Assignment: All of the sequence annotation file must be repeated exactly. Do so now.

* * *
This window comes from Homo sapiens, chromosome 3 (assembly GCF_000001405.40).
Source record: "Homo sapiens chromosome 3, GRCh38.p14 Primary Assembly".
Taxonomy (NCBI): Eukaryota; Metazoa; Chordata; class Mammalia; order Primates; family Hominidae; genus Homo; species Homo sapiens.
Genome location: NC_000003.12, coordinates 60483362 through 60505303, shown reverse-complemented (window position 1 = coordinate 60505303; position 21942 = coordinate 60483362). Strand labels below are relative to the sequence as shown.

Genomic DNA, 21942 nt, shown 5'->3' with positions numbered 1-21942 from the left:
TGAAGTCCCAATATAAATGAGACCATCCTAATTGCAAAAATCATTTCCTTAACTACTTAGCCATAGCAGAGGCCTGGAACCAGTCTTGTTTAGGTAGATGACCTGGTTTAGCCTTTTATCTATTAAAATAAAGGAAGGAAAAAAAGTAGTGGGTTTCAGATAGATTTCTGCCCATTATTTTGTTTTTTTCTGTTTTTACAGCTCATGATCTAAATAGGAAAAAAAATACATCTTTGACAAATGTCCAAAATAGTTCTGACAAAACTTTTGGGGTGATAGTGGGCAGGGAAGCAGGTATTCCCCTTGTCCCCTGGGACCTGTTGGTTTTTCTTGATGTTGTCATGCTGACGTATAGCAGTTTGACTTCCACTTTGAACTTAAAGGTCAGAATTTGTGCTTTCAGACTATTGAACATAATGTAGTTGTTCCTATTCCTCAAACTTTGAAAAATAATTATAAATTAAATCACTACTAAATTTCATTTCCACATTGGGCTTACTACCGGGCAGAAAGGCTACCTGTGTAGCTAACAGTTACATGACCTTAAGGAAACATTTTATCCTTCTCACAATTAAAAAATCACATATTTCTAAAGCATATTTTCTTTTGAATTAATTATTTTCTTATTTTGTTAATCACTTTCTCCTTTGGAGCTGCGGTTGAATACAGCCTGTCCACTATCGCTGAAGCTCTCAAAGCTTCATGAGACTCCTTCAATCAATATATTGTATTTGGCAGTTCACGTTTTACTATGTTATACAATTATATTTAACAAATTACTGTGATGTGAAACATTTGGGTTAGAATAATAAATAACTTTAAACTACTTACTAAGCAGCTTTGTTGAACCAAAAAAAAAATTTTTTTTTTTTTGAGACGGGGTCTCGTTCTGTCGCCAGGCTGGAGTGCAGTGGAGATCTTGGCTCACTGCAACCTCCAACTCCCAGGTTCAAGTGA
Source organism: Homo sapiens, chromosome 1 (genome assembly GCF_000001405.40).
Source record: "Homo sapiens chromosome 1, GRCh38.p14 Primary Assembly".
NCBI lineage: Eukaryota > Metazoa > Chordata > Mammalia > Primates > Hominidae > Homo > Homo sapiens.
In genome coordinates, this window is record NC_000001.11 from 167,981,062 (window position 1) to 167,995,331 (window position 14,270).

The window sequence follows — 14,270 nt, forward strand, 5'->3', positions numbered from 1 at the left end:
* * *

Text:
This window comes from Homo sapiens, chromosome 3 (assembly GCF_000001405.40).
Source record: "Homo sapiens chromosome 3, GRCh38.p14 Primary Assembly".
Taxonomy (NCBI): Eukaryota; Metazoa; Chordata; class Mammalia; order Primates; family Hominidae; genus Homo; species Homo sapiens.
Genome location: NC_000003.12, coordinates 60483362 through 60505303, shown reverse-complemented (window position 1 = coordinate 60505303; position 21942 = coordinate 60483362). Strand labels below are relative to the sequence as shown.

Genomic DNA, 21942 nt, shown 5'->3' with positions numbered 1-21942 from the left:
TGAAGTCCCAATATAAATGAGACCATCCTAATTGCAAAAATCATTTCCTTAACTACTTAGCCATAGCAGAGGCCTGGAACCAGTCTTGTTTAGGTAGATGACCTGGTTTAGCCTTTTATCTATTAAAATAAAGGAAGGAAAAAAAGTAGTGGGTTTCAGATAGATTTCTGCCCATTATTTTGTTTTTTTCTGTTTTTACAGCTCATGATCTAAATAGGAAAAAAAATACATCTTTGACAAATGTCCAAAATAGTTCTGACAAAACTTTTGGGGTGATAGTGGGCAGGGAAGCAGGTATTCCCCTTGTCCCCTGGGACCTGTTGGTTTTTCTTGATGTTGTCATGCTGACGTATAGCAGTTTGACTTCCACTTTGAACTTAAAGGTCAGAATTTGTGCTTTCAGACTATTGAACATAATGTAGTTGTTCCTATTCCTCAAACTTTGAAAAATAATTATAAATTAAATCACTACTAAATTTCATTTCCACATTGGGCTTACTACCGGGCAGAAAGGCTACCTGTGTAGCTAACAGTTACATGACCTTAAGGAAACATTTTATCCTTCTCACAATTAAAAAATCACATATTTCTAAAGCATATTTTCTTTTGAATTAATTATTTTCTTATTTTGTTAATCACTTTCTCCTTTGGAGCTGCGGTTGAATACAGCCTGTCCACTATCGCTGAAGCTCTCAAAGCTTCATGAGACTCCTTCAATCAATATATTGTATTTGGCAGTTCACGTTTTACTATGTTATACAATTATATTTAACAAATTACTGTGATGTGAAACATTTGGGTTAGAATAATAAATAACTTTAAACTACTTACTAAGCAGCTTTGTTGAACCAAAAAAAAAATTTTTTTTTTTTTGAGACGGGGTCTCGTTCTGTCGCCAGGCTGGAGTGCAGTGGAGATCTTGGCTCACTGCAACCTCCAACTCCCAGGTTCAAGTGA
Source organism: Homo sapiens, chromosome 1 (genome assembly GCF_000001405.40).
Source record: "Homo sapiens chromosome 1, GRCh38.p14 Primary Assembly".
NCBI lineage: Eukaryota > Metazoa > Chordata > Mammalia > Primates > Hominidae > Homo > Homo sapiens.
In genome coordinates, this window is record NC_000001.11 from 167,981,062 (window position 1) to 167,995,331 (window position 14,270).

The window sequence follows — 14,270 nt, forward strand, 5'->3', positions numbered from 1 at the left end: